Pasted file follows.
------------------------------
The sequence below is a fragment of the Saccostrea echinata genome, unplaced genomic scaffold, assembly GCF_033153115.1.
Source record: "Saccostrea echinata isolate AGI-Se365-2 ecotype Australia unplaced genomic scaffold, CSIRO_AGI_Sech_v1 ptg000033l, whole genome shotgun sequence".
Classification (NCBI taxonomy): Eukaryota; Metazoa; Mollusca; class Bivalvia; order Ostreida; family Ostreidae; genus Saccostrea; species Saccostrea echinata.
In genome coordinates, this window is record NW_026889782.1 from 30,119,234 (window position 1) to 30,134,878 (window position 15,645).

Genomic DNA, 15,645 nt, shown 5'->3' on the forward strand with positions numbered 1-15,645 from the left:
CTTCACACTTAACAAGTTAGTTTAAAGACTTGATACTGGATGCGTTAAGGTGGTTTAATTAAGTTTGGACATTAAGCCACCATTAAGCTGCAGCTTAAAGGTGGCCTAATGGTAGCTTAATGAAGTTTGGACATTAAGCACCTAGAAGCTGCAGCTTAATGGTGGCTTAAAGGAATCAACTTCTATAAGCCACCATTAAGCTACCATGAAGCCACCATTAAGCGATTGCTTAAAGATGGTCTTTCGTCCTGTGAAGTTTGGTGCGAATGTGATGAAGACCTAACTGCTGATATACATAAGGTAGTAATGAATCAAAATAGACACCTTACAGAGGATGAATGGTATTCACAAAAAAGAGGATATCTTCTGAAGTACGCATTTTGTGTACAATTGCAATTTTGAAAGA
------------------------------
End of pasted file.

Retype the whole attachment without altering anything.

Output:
The sequence below is a fragment of the Saccostrea echinata genome, unplaced genomic scaffold, assembly GCF_033153115.1.
Source record: "Saccostrea echinata isolate AGI-Se365-2 ecotype Australia unplaced genomic scaffold, CSIRO_AGI_Sech_v1 ptg000033l, whole genome shotgun sequence".
Classification (NCBI taxonomy): Eukaryota; Metazoa; Mollusca; class Bivalvia; order Ostreida; family Ostreidae; genus Saccostrea; species Saccostrea echinata.
In genome coordinates, this window is record NW_026889782.1 from 30,119,234 (window position 1) to 30,134,878 (window position 15,645).

Genomic DNA, 15,645 nt, shown 5'->3' on the forward strand with positions numbered 1-15,645 from the left:
CTTCACACTTAACAAGTTAGTTTAAAGACTTGATACTGGATGCGTTAAGGTGGTTTAATTAAGTTTGGACATTAAGCCACCATTAAGCTGCAGCTTAAAGGTGGCCTAATGGTAGCTTAATGAAGTTTGGACATTAAGCACCTAGAAGCTGCAGCTTAATGGTGGCTTAAAGGAATCAACTTCTATAAGCCACCATTAAGCTACCATGAAGCCACCATTAAGCGATTGCTTAAAGATGGTCTTTCGTCCTGTGAAGTTTGGTGCGAATGTGATGAAGACCTAACTGCTGATATACATAAGGTAGTAATGAATCAAAATAGACACCTTACAGAGGATGAATGGTATTCACAAAAAAGAGGATATCTTCTGAAGTACGCATTTTGTGTACAATTGCAATTTTGAAAGA